Civic Center Park lies in what’s known as the “Golden Triangle. It was completed in 1919 and was modeled after ideas taken from the World Columbian Exposition of 1893 in Chicago. The architect, Edward Bennett, was a predecessor of Daniel Burnham; who notably redesigned the Chicago lake shore after the Great Fire of 1871. The park was designed around the need to beautify the city. Charles Robinson, of the newly formed Art Commission in 1905, said that the Civic Center Park would emphasize and dignify the State Capitol and preserve a grand mountain view. The park includes many neoclassical statues, gardens, and fountains; including a Greek amphitheater, a war memorial, and the Voorhees Memorial Seal Pond. John H.P. Voorhees, a mining pioneer, donated large contributions towards the development. The park is used for a multitude of public events and celebrations, including political and presidential rallies and the National Western Stock Show.
Image by Vertigo700 under Creative Commons License.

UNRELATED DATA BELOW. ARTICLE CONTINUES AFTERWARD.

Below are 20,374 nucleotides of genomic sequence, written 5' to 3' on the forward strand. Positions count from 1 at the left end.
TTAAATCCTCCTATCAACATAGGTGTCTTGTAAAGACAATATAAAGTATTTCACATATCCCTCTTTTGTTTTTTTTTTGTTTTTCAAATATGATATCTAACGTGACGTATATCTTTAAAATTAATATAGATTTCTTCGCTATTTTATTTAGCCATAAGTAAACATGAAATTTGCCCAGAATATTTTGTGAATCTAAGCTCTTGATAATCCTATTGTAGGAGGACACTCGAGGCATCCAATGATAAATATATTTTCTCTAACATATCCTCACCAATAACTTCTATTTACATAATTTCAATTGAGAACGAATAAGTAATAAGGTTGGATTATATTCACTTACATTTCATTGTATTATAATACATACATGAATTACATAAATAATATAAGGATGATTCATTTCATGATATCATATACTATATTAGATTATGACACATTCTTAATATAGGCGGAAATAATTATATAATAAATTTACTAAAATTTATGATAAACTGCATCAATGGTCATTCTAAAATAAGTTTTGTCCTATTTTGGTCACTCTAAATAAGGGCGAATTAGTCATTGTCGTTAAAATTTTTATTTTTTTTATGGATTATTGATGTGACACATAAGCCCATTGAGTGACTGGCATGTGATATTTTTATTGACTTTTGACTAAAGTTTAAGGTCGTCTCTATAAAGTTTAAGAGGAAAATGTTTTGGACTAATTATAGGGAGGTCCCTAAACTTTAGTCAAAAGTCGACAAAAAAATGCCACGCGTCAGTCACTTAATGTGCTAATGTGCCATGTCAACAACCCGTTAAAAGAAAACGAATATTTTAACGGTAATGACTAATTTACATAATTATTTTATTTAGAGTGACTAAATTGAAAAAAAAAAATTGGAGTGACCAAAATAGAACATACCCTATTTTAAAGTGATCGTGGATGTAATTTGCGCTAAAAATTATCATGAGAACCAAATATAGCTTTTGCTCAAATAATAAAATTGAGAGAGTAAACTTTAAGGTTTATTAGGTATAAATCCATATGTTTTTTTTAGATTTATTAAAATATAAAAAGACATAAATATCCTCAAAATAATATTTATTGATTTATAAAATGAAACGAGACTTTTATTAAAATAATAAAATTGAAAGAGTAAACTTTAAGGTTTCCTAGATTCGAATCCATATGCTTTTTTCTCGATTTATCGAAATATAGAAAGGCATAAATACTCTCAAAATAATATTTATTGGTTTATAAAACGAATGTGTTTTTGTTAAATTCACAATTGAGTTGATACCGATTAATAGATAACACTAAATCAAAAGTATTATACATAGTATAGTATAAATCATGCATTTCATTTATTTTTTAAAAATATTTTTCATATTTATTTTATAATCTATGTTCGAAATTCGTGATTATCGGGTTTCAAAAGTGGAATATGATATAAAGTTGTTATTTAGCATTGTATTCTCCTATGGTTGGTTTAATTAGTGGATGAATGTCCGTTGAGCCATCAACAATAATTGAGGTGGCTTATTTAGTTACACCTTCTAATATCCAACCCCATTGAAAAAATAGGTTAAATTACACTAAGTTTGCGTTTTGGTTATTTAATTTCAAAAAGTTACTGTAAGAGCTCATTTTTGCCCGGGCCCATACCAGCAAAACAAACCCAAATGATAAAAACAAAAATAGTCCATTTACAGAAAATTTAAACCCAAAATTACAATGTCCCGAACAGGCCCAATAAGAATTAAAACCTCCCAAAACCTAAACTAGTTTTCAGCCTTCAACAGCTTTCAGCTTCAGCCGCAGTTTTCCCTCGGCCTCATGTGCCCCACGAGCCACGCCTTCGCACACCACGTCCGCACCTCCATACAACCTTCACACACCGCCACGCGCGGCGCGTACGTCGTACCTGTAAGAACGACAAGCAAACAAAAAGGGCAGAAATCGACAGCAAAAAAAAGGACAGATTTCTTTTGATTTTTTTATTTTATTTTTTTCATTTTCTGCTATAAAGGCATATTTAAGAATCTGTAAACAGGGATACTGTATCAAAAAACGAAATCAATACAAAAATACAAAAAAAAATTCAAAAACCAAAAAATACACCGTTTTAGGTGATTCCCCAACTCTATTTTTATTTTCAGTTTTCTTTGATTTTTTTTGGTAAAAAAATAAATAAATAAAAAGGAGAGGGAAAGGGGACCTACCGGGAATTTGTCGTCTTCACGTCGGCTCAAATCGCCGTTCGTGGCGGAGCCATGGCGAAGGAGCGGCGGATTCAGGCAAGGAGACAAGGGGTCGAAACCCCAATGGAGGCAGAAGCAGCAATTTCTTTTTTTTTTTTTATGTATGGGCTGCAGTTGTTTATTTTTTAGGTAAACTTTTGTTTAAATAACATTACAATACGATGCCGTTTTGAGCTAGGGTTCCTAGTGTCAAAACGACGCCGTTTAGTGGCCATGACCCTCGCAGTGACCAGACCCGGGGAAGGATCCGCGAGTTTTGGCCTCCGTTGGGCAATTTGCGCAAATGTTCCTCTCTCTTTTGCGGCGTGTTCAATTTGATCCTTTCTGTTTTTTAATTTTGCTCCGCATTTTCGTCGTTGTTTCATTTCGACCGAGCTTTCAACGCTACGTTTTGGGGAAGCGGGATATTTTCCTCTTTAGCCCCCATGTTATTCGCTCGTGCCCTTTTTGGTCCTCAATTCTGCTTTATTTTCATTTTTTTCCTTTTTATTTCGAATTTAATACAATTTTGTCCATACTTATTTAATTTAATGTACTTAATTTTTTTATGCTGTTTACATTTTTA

4
Denver Art Museum

4) Denver Art Museum

Originally founded in 1893 as the Denver Artists Club, the museum has changed locations several times. It’s current location was completed in 2006, as the Frederic C. Hamilton Building. The unique architecture was designed around Colorado’s landscape – the peaks of the Rockies and the geometric rock crystals found in the foothills nearby. The exterior titanium panels reflect Colorado's 300 days of sunshine per year. The museum houses nine

curatorial departments: architecture, design & graphics; Asian art; modern and contemporary; the native arts (American Indian, Oceanic, and African); New World Art from the Pre-Columbian and Spanish Colonial era; European and American painting and sculpture; photography; Western art; and lastly textile art. It is known most for is collection of American Indian art, and has a ample assembly of more than 68,000 works from across the world.